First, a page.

, for performing FSFGIC tasks on the Stanford Dogs and Stanford Cars datasets. Their corresponding results on the 5-way 1-shot and 5-way 5-shot tasks are presented in Table IV. It is observed that the classification performance of the is close to the classification performance of our proposed NDPNet. It can also be seen from Tables II and IV that the classification performance of the is far better than that of the cosine similarity measure based DN4 [11] method. This indicates that the non-linear data projection strategy effectively improve the ability to identify different samples.

Thirdly, we consider the classification performance of inner product measure based Gaussian kernel function learning network, which is named as GK_FRaENet, after removing the designed non-linear data projection strategy. Based on the obtained descriptors and from the feature re-abstraction embedding network, the GK_FRaENet is designed as follows

(10)

where is a scale factor. It is easy to verify that the function in Equation (10) satisfies the Mercer’s theorem [13]. It means that the function can be used for kernel learning which is utilized to compute the relationships between query images and support classes via Equations (8) and (9). The GK_FRaENet is employed for performing FSFGIC tasks on the Stanford Dogs and Cars datasets. Their corresponding results on the 5-way 1-shot and 5-way 5-shot tasks are presented in Table IV. We can see from Table IV that our proposed NDPNet achieves better classification performance than the GK_FRaENet. This further validates that the proposed NDP-SM can be more effectively making the distance between the samples within the same class smaller and the distance between samples from different classes larger.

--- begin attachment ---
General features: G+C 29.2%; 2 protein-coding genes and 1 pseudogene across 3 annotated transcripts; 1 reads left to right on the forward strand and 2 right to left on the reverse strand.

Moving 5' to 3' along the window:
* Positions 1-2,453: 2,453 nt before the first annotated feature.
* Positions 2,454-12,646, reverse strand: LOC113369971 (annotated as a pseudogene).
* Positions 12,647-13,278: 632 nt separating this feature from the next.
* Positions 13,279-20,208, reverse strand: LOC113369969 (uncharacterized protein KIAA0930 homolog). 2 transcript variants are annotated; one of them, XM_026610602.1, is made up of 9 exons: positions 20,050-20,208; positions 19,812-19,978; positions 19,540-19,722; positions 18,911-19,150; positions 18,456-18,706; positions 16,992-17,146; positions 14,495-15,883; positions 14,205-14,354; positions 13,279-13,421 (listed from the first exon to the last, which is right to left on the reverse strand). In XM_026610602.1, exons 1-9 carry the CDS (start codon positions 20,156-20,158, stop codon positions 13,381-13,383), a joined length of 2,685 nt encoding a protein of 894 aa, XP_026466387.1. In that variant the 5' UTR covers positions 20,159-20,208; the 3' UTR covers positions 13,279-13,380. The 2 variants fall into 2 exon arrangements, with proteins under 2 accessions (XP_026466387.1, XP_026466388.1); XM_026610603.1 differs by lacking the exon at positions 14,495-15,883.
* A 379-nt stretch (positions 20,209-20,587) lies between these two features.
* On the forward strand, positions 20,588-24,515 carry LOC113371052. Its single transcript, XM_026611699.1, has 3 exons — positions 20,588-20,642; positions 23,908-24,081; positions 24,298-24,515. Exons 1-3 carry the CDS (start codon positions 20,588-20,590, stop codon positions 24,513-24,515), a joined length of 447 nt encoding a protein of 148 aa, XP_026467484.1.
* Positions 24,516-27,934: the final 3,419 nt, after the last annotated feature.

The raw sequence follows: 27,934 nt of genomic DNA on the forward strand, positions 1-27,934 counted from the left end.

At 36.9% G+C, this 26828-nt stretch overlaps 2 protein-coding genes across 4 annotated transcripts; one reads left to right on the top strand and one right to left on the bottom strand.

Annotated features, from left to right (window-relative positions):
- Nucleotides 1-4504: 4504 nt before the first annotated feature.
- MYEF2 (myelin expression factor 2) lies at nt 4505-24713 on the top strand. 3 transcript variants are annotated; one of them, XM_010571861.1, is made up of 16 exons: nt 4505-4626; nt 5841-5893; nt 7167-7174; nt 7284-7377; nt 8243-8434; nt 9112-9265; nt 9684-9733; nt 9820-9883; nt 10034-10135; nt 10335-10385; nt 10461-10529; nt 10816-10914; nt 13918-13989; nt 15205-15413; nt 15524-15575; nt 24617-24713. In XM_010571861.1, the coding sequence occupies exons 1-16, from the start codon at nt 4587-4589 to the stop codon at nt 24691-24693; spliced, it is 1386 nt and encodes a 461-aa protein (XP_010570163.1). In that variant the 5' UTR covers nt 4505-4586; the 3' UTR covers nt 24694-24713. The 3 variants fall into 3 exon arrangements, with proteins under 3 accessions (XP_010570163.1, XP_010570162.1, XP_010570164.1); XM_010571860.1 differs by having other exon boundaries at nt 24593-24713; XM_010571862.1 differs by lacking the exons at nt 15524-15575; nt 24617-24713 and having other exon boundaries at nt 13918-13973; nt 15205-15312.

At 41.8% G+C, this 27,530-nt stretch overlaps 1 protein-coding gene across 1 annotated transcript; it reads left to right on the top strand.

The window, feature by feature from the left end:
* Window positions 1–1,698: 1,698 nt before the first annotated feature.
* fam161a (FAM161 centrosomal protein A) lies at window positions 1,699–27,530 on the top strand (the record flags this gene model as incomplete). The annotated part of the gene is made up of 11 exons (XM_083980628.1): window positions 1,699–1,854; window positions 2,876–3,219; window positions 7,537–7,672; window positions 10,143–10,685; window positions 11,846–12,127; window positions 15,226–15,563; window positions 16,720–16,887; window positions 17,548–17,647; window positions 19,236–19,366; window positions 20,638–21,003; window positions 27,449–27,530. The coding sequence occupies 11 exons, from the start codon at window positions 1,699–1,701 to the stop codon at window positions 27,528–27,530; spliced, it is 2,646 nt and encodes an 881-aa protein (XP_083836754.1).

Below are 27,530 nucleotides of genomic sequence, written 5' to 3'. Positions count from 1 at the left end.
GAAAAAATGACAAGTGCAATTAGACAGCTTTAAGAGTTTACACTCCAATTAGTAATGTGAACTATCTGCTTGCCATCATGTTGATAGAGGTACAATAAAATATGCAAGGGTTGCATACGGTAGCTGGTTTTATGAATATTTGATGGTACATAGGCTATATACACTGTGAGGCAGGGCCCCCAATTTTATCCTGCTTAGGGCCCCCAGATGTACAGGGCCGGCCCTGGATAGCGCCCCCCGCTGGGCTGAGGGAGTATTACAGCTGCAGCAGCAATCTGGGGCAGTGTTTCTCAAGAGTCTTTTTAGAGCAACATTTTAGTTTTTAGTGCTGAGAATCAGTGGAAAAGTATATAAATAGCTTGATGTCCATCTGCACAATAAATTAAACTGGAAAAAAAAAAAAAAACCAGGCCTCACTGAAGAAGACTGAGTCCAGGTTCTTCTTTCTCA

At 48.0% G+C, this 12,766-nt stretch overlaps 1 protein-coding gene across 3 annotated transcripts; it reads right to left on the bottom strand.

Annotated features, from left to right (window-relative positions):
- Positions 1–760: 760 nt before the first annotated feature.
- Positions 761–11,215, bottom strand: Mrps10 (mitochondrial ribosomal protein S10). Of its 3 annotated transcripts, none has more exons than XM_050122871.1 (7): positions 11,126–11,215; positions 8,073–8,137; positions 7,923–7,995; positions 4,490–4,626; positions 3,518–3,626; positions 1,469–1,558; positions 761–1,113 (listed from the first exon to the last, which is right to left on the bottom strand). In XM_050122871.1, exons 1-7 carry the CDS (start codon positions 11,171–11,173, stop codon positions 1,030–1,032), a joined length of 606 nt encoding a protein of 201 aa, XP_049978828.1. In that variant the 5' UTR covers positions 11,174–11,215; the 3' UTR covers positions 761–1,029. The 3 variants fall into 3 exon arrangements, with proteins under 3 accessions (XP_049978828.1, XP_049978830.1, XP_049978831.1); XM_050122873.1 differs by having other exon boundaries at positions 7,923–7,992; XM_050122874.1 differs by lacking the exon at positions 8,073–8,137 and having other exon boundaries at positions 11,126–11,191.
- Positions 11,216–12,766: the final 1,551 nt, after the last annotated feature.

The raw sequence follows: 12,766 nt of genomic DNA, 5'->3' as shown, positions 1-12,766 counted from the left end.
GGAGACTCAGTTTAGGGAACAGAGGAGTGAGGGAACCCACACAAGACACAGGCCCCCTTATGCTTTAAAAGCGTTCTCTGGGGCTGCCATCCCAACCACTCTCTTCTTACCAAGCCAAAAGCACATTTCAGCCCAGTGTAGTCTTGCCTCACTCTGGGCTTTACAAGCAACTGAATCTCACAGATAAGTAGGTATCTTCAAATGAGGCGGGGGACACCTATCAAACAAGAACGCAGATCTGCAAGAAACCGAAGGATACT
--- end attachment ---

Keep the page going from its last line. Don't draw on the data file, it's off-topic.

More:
Influence of the -nearest neighbors for FSFGIC. The selection of parameter will affect the performance of classification. Here, we analyse the effect of the parameter in Equation (7) on the performance in performing FSFGIC tasks. 5-way 1-shot and 5-way 5-shot tasks are performed on the Stanford Dogs, Standford Cars, and CUB-200 datasets by using different (). Their corresponding results on the 5-way 1-shot and 5-way 5-shot tasks are presented in Table V. It can be seen from Table V that when equal to 1, our proposed method achieves the best classification performance. Thus, -nearest neighbors with is recommended for our proposed architecture.

5 Conclusions

In this paper, we present a novel non-linear data projection network, NDPNet, which consists of a feature re-abstraction embedding module and a non-linear data projection based similarity measure module, for the challenging few-shot fine-grained image classification (FSFGIC). We emphasize and verify that the proposed NDPNet network is more effective for performing FSFGIC tasks. In this work, a feature re-abstraction embedding network is designed which is capable of representing a sample by a set of feature representations with detail re-enhanced semantic information. Furthermore, a novel non-linear data projection based similarity metric learning network is designed to make the distance between the samples within the same smaller and the distance between samples from different classes larger for performing FSFGIC. Our proposed method does not require extra supervision information and can be easily embedded into the episodic training mechanism for end-to-end training. Experiments on four fine-gained image classification benchmark datasets demonstrate that the presented NDPNet method outperforms the state-of-the-art methods on various FSFGIC tasks.